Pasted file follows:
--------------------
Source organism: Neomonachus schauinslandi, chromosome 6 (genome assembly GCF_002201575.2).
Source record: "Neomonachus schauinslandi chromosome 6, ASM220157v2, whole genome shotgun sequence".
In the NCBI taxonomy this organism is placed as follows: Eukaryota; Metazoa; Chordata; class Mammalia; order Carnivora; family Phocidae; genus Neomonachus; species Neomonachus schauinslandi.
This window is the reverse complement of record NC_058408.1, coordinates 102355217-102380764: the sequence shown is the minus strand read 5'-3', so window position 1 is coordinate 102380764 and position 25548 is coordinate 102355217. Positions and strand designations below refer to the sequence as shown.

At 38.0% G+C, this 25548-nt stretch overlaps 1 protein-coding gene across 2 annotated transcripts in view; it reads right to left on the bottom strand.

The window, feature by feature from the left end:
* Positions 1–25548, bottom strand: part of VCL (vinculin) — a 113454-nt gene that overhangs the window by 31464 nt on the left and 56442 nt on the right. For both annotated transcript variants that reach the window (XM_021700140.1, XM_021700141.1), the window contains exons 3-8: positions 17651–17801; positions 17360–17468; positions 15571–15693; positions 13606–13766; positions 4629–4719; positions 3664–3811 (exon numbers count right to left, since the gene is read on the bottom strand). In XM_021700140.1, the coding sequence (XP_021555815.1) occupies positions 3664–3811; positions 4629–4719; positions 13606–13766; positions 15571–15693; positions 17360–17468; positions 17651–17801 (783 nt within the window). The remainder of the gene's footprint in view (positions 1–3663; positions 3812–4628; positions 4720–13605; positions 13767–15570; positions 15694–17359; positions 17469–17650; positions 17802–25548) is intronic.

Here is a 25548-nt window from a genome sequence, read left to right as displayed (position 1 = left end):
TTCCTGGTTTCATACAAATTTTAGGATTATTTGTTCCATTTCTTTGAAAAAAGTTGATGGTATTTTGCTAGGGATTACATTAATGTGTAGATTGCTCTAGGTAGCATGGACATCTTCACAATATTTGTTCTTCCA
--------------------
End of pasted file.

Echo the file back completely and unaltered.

Source organism: Neomonachus schauinslandi, chromosome 6 (genome assembly GCF_002201575.2).
Source record: "Neomonachus schauinslandi chromosome 6, ASM220157v2, whole genome shotgun sequence".
In the NCBI taxonomy this organism is placed as follows: Eukaryota; Metazoa; Chordata; class Mammalia; order Carnivora; family Phocidae; genus Neomonachus; species Neomonachus schauinslandi.
This window is the reverse complement of record NC_058408.1, coordinates 102355217-102380764: the sequence shown is the minus strand read 5'-3', so window position 1 is coordinate 102380764 and position 25548 is coordinate 102355217. Positions and strand designations below refer to the sequence as shown.

At 38.0% G+C, this 25548-nt stretch overlaps 1 protein-coding gene across 2 annotated transcripts in view; it reads right to left on the bottom strand.

The window, feature by feature from the left end:
* Positions 1–25548, bottom strand: part of VCL (vinculin) — a 113454-nt gene that overhangs the window by 31464 nt on the left and 56442 nt on the right. For both annotated transcript variants that reach the window (XM_021700140.1, XM_021700141.1), the window contains exons 3-8: positions 17651–17801; positions 17360–17468; positions 15571–15693; positions 13606–13766; positions 4629–4719; positions 3664–3811 (exon numbers count right to left, since the gene is read on the bottom strand). In XM_021700140.1, the coding sequence (XP_021555815.1) occupies positions 3664–3811; positions 4629–4719; positions 13606–13766; positions 15571–15693; positions 17360–17468; positions 17651–17801 (783 nt within the window). The remainder of the gene's footprint in view (positions 1–3663; positions 3812–4628; positions 4720–13605; positions 13767–15570; positions 15694–17359; positions 17469–17650; positions 17802–25548) is intronic.

Here is a 25548-nt window from a genome sequence, read left to right as displayed (position 1 = left end):
TTCCTGGTTTCATACAAATTTTAGGATTATTTGTTCCATTTCTTTGAAAAAAGTTGATGGTATTTTGCTAGGGATTACATTAATGTGTAGATTGCTCTAGGTAGCATGGACATCTTCACAATATTTGTTCTTCCA